For four decades, the Empire State Building was the tallest building in New York. Today, the world-famous building looks relatively small compared to the rest of the city skyline.
In the last few years, nearly five larger skyscrapers were built during the construction boom in New York, with countless buildings rising higher and higher in the sky. The current star is the new World Trade Center in southern Manhattan, which is approximately 540 meters high.
For the 88-year-old Empire State (443 meters high), each new rising skyscraper means more competition for visitors, especially that many new buildings offer viewing platforms, reported the German news agency.
The World Trade Center, for example, has a multimedia presentation, while the new Hudson Yards project plans to open the “highest outdoor viewing platform in the northern hemisphere”, at an altitude of 335 meters, in 2020. But the Empire State Building is making a comeback. In October 2019, it reopened after a major renovation of rooms and platforms.
Located in the heart of Manhattan, the building is, first and foremost, an administrative hub that houses many companies, such as LinkedIn. Every day, about 16,000 people walk in and out of the Empire State to work.
Every year, about four million people visit the building, which also appears in countless Hollywood films, generating about $132 million for the Empire State Realty Trust.
Before the renovation, visitors loved the spectacular outdoor view from the viewing platform, but were not very interested in the dusty old galleries at the bottom of the building - or the long queues to the ticket booth and elevators.
Jean-Yves Ghazi, head of the Empire State Observatory, said: "We surveyed our visitors, and they told us that before coming to New York City, they already had a connection with the Empire State Building. They also said they love the brand, the building, and the scenery, but they hate waiting in queues."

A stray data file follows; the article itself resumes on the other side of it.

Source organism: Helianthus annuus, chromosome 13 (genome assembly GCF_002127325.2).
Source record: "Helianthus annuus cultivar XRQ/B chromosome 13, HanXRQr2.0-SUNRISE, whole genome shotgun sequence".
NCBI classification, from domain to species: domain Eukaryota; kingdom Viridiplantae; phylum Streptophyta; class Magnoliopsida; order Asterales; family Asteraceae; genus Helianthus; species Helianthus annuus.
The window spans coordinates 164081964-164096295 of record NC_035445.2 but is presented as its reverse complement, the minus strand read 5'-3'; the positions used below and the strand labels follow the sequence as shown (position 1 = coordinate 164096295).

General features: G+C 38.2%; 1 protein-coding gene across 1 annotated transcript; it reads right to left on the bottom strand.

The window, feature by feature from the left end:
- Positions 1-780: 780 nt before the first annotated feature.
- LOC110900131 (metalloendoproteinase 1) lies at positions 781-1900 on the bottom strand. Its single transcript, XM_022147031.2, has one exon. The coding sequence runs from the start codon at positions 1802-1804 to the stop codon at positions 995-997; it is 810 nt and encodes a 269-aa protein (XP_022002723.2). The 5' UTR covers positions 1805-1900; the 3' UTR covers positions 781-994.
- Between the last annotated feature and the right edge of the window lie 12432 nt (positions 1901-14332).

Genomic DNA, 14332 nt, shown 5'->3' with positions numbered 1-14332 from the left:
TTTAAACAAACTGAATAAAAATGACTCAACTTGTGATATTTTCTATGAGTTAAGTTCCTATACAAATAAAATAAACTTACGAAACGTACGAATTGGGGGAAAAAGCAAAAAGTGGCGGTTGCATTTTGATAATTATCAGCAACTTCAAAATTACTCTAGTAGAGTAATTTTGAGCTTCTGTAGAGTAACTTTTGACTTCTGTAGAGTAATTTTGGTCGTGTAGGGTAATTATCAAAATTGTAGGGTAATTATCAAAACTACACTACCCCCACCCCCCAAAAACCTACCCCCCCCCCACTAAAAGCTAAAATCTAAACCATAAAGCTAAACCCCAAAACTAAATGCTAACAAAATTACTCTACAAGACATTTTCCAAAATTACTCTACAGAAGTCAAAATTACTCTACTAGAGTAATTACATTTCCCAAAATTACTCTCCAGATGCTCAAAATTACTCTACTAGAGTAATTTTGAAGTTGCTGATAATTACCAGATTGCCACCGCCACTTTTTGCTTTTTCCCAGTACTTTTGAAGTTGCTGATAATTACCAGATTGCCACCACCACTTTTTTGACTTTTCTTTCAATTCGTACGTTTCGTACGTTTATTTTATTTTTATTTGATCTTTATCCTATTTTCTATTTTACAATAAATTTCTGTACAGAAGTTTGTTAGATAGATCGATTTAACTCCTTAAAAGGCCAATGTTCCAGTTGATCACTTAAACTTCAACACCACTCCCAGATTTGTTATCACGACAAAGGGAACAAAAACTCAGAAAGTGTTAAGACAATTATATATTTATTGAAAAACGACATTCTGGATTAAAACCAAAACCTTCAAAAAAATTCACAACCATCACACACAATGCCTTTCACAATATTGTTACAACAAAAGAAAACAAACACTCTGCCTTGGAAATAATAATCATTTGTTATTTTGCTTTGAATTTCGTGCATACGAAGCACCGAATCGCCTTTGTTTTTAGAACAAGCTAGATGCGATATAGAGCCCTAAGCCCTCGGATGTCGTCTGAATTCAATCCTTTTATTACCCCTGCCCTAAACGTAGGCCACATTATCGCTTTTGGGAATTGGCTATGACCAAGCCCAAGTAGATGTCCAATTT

"These exhibitions have managed to actually put an end to the queues, and to strengthen the emotional connection between visitors and the building. Four or five years ago, we started this exciting project to recreate the visitor's journey, and spent $165 million to achieve these results," he added.
The visitors' entrance has been relocated, and the tickets are sold almost exclusively in advance, or from a ticket vending machine. The route to the elevators runs through the newly renovated exhibition and revolves around the history of the building, which features remarkable multimedia elements and selfie stations. The most popular is the King Kong, which has been brought back to life with multiple screens and two large hands.
For his part, Tom Henz from THINK design, which carried out the renovation works, said these changes help prevent queues.
"Everything is innovated to help enhance the emotional connection between people and the building before they arrive," he says.
The Empire State Building is now ready for the Instagram era.
Anthony Malkin, president of Realty Trust, says the real star, the jewel of the crown, is, of course, the viewing platforms: an open hall on the 86th floor and a closed round one on the 102nd floor, at an altitude of 381 meters.
Both of them look closer to visitors after renovation, with more space and larger windows. On the 102nd floor, visitors can get a 360-degree view of New York City through 24 windows.
"The renovated observatory is likely to become a must-see shrine, even for the locals," the New York Times reported.
There is only one disadvantage, something that is truly unsolvable; one of the city's most beautiful sites cannot be seen from a viewing platform - the Empire State itself.